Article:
July 16 (UPI) -- South Korea police have banned a local organization that has held "comfort women" rallies outside the Japanese Embassy in Seoul from holding a massive demonstration during an upcoming anniversary.
Seoul police of the city's Jongno district said Thursday the Korean Council for Justice and Remembrance had notified local authorities of plans to hold a rally that would involve 1,000 participants, Yonhap and Newsis reported.
The police have rejected the plans because of coronavirus risks, according to reports.
Lee Na-young, the newly elected president of the council since the resignation of the group's founder Yoon Mi-hyang, had said at a press conference during the organization's weekly "Wednesday rally" she plans to commemorate the comfort women movement on Aug. 12.
A public official with the Jongno district said the police declined the application because of a law regarding restrictions on public assembly being enforced amid the COVID-19 pandemic. Violators would be fined up to $2,500, according to Newsis.
Police told Yonhap the decision to cancel the rally was not specific to the group, which has been struggling in the wake of fund misappropriation allegations against Yoon. In June, as embezzlement allegations grew, an associate of Yoon who headed a South Korean shelter for former comfort women was found dead in her apartment.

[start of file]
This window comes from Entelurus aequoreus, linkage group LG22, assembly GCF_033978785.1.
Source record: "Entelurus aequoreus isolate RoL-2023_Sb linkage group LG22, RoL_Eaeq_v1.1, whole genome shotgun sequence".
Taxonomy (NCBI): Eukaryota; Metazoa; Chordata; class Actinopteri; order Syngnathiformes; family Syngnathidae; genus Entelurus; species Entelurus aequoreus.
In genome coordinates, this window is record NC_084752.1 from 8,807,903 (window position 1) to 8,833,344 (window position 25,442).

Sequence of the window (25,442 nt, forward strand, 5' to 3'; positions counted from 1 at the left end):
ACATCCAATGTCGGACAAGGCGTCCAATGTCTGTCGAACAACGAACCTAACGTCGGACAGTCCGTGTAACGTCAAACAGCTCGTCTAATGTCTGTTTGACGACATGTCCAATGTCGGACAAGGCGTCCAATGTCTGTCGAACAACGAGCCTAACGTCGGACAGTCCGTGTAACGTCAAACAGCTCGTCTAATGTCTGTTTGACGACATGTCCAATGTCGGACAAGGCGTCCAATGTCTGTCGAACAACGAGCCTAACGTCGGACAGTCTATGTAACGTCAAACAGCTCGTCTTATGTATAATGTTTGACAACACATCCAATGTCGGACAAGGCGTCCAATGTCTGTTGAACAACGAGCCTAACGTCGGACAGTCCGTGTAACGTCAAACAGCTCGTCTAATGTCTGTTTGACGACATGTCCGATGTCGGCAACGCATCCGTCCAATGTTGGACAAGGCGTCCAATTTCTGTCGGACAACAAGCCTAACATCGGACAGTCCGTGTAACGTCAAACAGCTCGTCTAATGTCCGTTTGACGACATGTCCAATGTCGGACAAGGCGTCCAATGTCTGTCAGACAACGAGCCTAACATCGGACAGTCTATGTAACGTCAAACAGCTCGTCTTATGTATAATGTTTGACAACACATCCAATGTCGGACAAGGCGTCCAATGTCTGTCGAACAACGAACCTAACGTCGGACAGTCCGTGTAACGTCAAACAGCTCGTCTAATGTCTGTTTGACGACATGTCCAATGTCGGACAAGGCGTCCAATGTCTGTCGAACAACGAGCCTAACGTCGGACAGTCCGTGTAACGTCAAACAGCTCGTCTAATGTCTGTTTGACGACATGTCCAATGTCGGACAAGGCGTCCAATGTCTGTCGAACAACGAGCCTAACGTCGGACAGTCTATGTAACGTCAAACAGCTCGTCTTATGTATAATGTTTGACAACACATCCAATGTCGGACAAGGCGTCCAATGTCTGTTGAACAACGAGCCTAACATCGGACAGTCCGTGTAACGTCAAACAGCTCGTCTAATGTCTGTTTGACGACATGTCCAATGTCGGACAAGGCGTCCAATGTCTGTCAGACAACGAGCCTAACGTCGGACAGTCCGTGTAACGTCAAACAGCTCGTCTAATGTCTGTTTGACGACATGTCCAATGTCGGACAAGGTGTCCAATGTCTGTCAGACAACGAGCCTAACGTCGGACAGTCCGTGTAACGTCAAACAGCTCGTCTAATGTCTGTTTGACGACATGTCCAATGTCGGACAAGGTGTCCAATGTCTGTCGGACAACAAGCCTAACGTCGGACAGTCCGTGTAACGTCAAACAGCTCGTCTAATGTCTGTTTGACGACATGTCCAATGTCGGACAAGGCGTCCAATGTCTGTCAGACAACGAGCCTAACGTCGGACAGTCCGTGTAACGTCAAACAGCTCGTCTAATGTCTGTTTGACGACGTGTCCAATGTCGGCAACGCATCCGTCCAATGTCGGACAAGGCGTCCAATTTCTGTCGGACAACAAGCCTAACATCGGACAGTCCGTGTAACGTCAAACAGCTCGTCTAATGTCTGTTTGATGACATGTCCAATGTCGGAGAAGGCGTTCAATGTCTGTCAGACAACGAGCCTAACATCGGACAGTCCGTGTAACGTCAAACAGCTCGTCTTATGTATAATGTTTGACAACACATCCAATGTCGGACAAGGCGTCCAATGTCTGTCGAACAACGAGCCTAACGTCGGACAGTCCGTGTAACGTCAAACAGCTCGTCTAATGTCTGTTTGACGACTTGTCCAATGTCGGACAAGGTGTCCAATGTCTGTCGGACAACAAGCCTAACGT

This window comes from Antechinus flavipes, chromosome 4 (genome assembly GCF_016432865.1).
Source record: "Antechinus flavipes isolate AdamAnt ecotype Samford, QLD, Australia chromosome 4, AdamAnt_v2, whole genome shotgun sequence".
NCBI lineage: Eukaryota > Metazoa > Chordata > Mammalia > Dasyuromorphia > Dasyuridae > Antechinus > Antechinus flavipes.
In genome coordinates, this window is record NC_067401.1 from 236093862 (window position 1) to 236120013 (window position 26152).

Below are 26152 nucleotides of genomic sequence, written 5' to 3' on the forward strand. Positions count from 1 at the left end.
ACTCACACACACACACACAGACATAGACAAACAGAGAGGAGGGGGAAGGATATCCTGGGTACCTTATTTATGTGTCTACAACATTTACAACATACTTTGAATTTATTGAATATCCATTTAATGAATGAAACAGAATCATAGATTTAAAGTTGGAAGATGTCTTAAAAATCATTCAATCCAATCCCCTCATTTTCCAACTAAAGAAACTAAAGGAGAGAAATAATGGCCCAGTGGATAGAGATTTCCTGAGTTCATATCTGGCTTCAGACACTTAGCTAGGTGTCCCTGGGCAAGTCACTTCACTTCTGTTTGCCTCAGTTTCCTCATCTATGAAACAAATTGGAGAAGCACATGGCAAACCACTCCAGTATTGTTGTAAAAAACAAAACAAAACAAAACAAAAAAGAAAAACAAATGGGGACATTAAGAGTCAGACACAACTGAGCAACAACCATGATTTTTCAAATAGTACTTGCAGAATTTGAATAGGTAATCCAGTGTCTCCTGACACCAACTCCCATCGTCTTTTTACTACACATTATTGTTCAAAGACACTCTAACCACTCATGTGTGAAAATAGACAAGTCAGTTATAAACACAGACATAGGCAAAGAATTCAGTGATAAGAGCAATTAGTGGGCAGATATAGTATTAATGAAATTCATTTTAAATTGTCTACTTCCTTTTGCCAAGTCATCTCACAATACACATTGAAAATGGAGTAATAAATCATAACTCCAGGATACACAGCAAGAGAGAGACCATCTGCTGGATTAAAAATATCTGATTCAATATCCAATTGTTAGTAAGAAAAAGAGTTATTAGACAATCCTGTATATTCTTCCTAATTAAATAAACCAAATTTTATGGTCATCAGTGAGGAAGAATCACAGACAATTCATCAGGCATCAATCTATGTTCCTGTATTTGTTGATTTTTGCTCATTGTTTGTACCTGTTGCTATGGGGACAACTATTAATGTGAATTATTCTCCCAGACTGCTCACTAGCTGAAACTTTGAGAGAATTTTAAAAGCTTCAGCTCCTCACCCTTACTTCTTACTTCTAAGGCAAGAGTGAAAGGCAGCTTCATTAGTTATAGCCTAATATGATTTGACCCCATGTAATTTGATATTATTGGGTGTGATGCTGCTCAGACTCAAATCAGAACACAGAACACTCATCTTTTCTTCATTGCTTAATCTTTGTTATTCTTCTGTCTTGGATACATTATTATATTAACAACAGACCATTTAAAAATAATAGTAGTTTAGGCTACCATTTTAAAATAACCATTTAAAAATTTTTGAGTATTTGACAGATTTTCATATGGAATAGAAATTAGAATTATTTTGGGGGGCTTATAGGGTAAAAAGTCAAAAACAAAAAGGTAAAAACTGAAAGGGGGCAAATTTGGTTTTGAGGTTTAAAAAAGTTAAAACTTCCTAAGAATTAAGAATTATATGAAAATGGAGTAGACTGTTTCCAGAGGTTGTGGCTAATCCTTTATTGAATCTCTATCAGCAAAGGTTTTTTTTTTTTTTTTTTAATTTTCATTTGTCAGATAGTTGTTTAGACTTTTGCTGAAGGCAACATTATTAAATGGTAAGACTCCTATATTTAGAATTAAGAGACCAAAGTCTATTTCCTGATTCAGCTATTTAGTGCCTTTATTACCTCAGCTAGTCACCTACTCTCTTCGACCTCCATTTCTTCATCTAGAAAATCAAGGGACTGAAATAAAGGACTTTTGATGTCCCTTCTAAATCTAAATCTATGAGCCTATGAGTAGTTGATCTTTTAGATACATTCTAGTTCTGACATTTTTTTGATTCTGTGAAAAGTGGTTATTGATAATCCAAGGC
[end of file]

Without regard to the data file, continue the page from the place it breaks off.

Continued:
Yoon, a lawmaker with the ruling Democratic Party, has been accused of purchasing personal real estate and paying for tuition at an expensive U.S. school using money intended for the victims of Japanese wartime brothels that were operating during World War II.
The council has been observing the anniversary since 2013. Aug. 14 marks the anniversary when Kim Hak-soon, a former comfort woman, publicly testified in 1991 about her experiences at wartime rape stations under Japanese colonial rule. Kim at the time was the first Korean woman to come forward to speak of her experiences.